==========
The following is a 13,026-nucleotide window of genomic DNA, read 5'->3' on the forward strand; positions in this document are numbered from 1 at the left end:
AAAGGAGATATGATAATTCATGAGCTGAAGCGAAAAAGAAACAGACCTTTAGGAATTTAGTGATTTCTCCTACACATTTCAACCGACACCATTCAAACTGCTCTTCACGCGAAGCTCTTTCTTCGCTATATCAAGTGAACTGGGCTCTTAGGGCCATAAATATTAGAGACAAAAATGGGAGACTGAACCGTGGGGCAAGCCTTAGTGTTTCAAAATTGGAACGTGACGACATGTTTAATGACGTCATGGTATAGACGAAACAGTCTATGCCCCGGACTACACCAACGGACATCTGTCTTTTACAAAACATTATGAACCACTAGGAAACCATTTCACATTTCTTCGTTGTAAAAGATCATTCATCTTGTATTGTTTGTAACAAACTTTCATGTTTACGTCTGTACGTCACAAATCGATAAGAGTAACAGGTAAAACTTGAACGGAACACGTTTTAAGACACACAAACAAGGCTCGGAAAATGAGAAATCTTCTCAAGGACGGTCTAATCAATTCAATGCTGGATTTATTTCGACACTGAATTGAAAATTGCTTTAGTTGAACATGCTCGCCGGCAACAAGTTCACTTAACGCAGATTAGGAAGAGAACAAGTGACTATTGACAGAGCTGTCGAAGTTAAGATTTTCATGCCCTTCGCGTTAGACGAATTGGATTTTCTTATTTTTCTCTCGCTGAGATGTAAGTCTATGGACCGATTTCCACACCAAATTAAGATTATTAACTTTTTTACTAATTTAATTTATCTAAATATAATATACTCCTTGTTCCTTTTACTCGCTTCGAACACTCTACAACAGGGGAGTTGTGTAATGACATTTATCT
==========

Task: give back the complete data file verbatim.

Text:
The following is a 13,026-nucleotide window of genomic DNA, read 5'->3' on the forward strand; positions in this document are numbered from 1 at the left end:
AAAGGAGATATGATAATTCATGAGCTGAAGCGAAAAAGAAACAGACCTTTAGGAATTTAGTGATTTCTCCTACACATTTCAACCGACACCATTCAAACTGCTCTTCACGCGAAGCTCTTTCTTCGCTATATCAAGTGAACTGGGCTCTTAGGGCCATAAATATTAGAGACAAAAATGGGAGACTGAACCGTGGGGCAAGCCTTAGTGTTTCAAAATTGGAACGTGACGACATGTTTAATGACGTCATGGTATAGACGAAACAGTCTATGCCCCGGACTACACCAACGGACATCTGTCTTTTACAAAACATTATGAACCACTAGGAAACCATTTCACATTTCTTCGTTGTAAAAGATCATTCATCTTGTATTGTTTGTAACAAACTTTCATGTTTACGTCTGTACGTCACAAATCGATAAGAGTAACAGGTAAAACTTGAACGGAACACGTTTTAAGACACACAAACAAGGCTCGGAAAATGAGAAATCTTCTCAAGGACGGTCTAATCAATTCAATGCTGGATTTATTTCGACACTGAATTGAAAATTGCTTTAGTTGAACATGCTCGCCGGCAACAAGTTCACTTAACGCAGATTAGGAAGAGAACAAGTGACTATTGACAGAGCTGTCGAAGTTAAGATTTTCATGCCCTTCGCGTTAGACGAATTGGATTTTCTTATTTTTCTCTCGCTGAGATGTAAGTCTATGGACCGATTTCCACACCAAATTAAGATTATTAACTTTTTTACTAATTTAATTTATCTAAATATAATATACTCCTTGTTCCTTTTACTCGCTTCGAACACTCTACAACAGGGGAGTTGTGTAATGACATTTATCT